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Chapter 15. The Fete Of The Casting
During the eight months which were employed in the work of excavation the preparatory
works of the casting had been carried on simultaneously with extreme rapidity. A
stranger arriving at Stones Hill would have been surprised at the spectacle offered to his
At 600 yards from the well, and circularly arranged around it as a central point, rose
1,200 reverberating ovens, each six feet in diameter, and separated from each other by an
interval of three feet. The circumference occupied by these 1,200 ovens presented a
length of two miles. Being all constructed on the same plan, each with its high
quadrangular chimney, they produced a most singular effect.
It will be remembered that on their third meeting the committee had decided to use cast
iron for the Columbiad, and in particular the white description. This metal, in fact, is the
most tenacious, the most ductile, and the most malleable, and consequently suitable for
all moulding operations; and when smelted with pit coal, is of superior quality for all
engineering works requiring great resisting power, such as cannon, steam boilers,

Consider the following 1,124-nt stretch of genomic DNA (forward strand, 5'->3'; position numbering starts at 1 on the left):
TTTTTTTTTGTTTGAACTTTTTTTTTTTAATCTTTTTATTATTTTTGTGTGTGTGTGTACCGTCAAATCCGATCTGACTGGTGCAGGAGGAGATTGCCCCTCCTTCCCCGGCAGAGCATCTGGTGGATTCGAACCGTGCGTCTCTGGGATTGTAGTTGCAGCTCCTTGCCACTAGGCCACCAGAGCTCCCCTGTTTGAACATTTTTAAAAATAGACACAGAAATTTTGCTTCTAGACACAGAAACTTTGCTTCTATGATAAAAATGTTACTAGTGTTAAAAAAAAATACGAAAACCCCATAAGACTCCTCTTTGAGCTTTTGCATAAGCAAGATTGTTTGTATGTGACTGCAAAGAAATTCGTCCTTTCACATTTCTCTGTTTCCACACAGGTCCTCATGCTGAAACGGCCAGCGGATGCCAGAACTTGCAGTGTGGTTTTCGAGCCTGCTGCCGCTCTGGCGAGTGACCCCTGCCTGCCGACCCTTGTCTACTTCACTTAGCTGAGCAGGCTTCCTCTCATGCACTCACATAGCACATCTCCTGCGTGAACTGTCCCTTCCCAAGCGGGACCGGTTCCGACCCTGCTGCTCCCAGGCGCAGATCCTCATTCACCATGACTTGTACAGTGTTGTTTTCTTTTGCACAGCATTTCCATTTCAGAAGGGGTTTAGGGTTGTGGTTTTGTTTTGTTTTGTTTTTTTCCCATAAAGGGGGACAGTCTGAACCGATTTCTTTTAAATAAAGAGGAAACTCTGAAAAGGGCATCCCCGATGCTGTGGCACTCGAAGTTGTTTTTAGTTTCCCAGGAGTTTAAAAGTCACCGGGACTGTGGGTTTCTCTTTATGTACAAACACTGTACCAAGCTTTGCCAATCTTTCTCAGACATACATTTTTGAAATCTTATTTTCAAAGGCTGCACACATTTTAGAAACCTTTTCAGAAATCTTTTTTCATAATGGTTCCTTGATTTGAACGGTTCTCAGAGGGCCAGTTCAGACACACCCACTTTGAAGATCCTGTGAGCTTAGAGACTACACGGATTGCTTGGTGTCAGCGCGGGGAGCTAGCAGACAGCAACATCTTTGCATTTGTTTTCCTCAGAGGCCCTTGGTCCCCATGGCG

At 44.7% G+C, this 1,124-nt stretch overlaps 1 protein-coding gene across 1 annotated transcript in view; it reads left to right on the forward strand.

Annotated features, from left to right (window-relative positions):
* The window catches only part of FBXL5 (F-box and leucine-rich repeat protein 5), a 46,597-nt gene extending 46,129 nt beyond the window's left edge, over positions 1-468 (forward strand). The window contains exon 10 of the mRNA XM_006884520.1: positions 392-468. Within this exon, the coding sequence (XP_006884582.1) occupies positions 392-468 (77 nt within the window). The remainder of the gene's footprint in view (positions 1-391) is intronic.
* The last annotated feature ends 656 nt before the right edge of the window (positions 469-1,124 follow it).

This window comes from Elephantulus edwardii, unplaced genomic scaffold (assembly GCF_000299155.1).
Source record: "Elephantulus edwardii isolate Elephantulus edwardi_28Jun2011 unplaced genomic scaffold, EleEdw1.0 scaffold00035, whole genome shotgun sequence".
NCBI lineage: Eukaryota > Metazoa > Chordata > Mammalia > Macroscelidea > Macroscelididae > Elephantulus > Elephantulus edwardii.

hydraulic presses, and the like.
Cast iron, however, if subjected to only one single fusion, is rarely sufficiently
homogeneous; and it requires a second fusion completely to refine it by dispossessing it
of its last earthly deposits. So long before being forwarded to Tampa Town, the iron ore,
molten in the great furnaces of Coldspring, and brought into contact with coal and
silicium heated to a high temperature, was carburized and transformed into cast iron.
After this first operation, the metal was sent on to Stones Hill. They had, however, to deal
with 136,000,000 pounds of iron, a quantity far too costly to send by railway. The cost of
transport would have been double that of material. It appeared preferable to freight
vessels at New York, and to load them with the iron in bars. This, however, required not
less than sixty- eight vessels of 1,000 tons, a veritable fleet, which, quitting New York on
the 3rd of May, on the 10th of the same month ascended the Bay of Espiritu Santo, and
discharged their cargoes, without dues, in the port at Tampa Town. Thence the iron was
transported by rail to Stones Hill, and about the middle of January this enormous mass of
metal was delivered at its destination.
It will easily be understood that 1,200 furnaces were not too many to melt simultaneously
these 60,000 tons of iron. Each of these furnaces contained nearly 140,000 pounds weight
of metal. They were all built after the model of those which served for the casting of the
Rodman gun; they were trapezoidal in shape, with a high elliptical arch. These furnaces,
constructed of fireproof brick, were especially adapted for burning pit coal, with a flat
bottom upon which the iron bars were laid. This bottom, inclined at an angle of 25
degrees, allowed the metal to flow into the receiving troughs; and the 1,200 converging
trenches carried the molten metal down to the central well.